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Posted at 9:00 AM ET, 12/24/2010

What did the Republicans get on START?

By Jennifer Rubin

There has been much teeth-gnashing on the right over ratification of START. But conservatives should keep in mind several points.

First, thanks to Senator Jon Kyl (R-Ariz.) the Republicans secured amendment 4904 to the New START Resolution of Ratification. That requires the president, as a Republican guru on Capitol Hill explained, to "certify prior to entry into force of the treaty that it is the policy of the United States to qualitatively and quantitatively improve the U.S. missile defense system." For a president who came into office pledging to cut U.S. missile defense capabilities, this is progress.

The amendment also reiterates the U.S.position that "deployment of these systems does not constitute a basis for questioning the effectiveness and viability of the treaty, and therefore would not give rise to circumstances justifying Russian withdrawal from the Treaty." Would it have been better for the Russians to agree to this? Of course, but it's something, at least. The point is for the U.S. to go forward with missile defense. If the Russians pull out, so what?

That's not all. There is also amendment 4864, which requires the president to pledge to modernize or replace the triad of strategic nuclear delivery systems. Amendment 4892 requires that the president accelerate "the design and engineering phase of the Chemistry and Metallurgy Research Replacement (CMRR) building and the Uranium Processing Facility (UPF); and request full funding, including on a multi-year basis as appropriate, for these facilities upon completion of the design and engineering phase for such facilities."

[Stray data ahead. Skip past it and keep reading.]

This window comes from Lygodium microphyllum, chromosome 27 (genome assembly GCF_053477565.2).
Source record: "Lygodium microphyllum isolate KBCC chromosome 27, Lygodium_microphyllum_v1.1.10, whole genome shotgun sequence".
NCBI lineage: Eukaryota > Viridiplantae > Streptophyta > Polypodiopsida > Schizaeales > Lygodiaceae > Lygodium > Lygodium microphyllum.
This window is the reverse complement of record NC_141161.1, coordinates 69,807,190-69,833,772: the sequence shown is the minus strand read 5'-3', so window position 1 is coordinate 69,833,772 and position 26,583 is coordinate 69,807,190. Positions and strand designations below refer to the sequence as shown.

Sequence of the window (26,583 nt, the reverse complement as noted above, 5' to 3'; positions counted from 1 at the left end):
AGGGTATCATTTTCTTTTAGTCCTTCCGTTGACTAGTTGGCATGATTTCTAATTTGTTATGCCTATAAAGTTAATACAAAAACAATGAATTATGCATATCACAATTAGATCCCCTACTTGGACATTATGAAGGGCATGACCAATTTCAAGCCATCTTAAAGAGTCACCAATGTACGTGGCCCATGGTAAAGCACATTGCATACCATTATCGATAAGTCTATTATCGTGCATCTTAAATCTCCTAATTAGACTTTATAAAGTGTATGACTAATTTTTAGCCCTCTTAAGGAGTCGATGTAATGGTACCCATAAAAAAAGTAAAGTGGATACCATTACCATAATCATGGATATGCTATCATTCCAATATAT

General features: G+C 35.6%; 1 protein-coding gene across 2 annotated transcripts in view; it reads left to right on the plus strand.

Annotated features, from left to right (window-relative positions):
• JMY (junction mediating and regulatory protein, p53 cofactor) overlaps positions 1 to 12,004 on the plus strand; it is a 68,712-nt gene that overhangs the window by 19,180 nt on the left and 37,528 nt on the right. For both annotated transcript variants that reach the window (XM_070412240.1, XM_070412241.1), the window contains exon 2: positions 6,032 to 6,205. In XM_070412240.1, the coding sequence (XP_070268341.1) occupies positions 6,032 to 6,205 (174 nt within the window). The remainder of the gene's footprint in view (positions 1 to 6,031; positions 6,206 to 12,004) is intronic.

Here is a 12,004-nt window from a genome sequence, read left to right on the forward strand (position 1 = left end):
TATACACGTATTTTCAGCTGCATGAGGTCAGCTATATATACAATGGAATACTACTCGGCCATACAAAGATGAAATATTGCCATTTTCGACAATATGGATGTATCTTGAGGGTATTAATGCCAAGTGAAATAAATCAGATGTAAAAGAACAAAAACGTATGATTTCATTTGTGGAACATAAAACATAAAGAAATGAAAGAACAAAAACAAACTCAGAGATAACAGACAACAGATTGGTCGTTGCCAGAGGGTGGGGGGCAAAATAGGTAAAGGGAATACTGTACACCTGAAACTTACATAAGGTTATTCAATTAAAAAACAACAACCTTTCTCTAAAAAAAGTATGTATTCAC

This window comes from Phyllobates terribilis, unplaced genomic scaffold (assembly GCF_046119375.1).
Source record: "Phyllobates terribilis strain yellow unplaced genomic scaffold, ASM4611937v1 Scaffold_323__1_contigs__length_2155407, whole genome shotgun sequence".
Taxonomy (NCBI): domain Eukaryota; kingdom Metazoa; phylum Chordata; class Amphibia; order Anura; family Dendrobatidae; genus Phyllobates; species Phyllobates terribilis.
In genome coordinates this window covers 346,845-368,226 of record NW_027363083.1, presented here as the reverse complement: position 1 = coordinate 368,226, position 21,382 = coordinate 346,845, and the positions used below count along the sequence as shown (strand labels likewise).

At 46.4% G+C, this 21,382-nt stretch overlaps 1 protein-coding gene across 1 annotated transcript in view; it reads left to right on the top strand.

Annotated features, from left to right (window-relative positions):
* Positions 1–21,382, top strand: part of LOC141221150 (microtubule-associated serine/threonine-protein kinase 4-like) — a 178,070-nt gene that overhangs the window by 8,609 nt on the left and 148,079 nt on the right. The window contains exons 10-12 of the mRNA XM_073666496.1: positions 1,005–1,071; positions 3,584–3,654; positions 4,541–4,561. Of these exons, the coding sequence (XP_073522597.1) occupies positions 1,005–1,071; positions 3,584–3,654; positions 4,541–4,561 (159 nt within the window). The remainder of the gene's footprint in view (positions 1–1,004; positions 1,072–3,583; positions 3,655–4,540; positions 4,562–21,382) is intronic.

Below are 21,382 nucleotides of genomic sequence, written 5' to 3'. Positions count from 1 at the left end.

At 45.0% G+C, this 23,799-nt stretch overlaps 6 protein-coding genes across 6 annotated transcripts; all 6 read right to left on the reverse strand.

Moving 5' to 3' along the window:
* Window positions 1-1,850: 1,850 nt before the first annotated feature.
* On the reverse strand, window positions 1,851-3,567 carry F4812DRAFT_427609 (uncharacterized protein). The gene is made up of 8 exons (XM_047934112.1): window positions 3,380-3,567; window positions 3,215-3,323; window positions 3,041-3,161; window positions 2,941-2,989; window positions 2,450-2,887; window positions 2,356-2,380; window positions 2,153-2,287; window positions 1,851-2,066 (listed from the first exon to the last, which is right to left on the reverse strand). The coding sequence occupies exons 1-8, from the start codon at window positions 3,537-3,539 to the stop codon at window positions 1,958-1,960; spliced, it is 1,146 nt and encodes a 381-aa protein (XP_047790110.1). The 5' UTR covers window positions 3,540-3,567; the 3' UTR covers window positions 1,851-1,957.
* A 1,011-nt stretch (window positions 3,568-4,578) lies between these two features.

All of that, along with reporting requirements concerning efforts to modernize our nuclear weapons, is quite a reversal for a president who pledge to "rid the world" of nuclear weapons.

It took a poorly negotiated treaty, a tenacious Jon Kyl and the efforts of Secretary of Defense Robert Gates to coax Obama into a reasonable position on nuclear weapons and defense. And if the Russians cheat or withdraw, we will still, if Congress holds the president's feet to the fire, have a modern nuclear weapons system and a robust missile defense. That's not nothing.

By Jennifer Rubin  | December 24, 2010; 9:00 AM ET
Categories:  National Security  
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Those do seem like good things to have gotten and yet Jon Kyl voted against it. He must have had a very good reason to vote against it. Wish you would write a post about that.

Posted by: cajunkate | December 24, 2010 9:40 AM | Report abuse

If the conservatives want to believe these additions are important, who am I to dissuade them?

Amendment 4904 is a policy statement with more holes than swiss cheese. It doesn't actually require anything of the President or Russia.

Funding for the other two amendments would have occurred anyway.

As for the President's promise, only the most peacenik fringe of the Democratic party believed him. And apparently, so did the author.

Posted by: MsJS | December 24, 2010 10:49 AM | Report abuse

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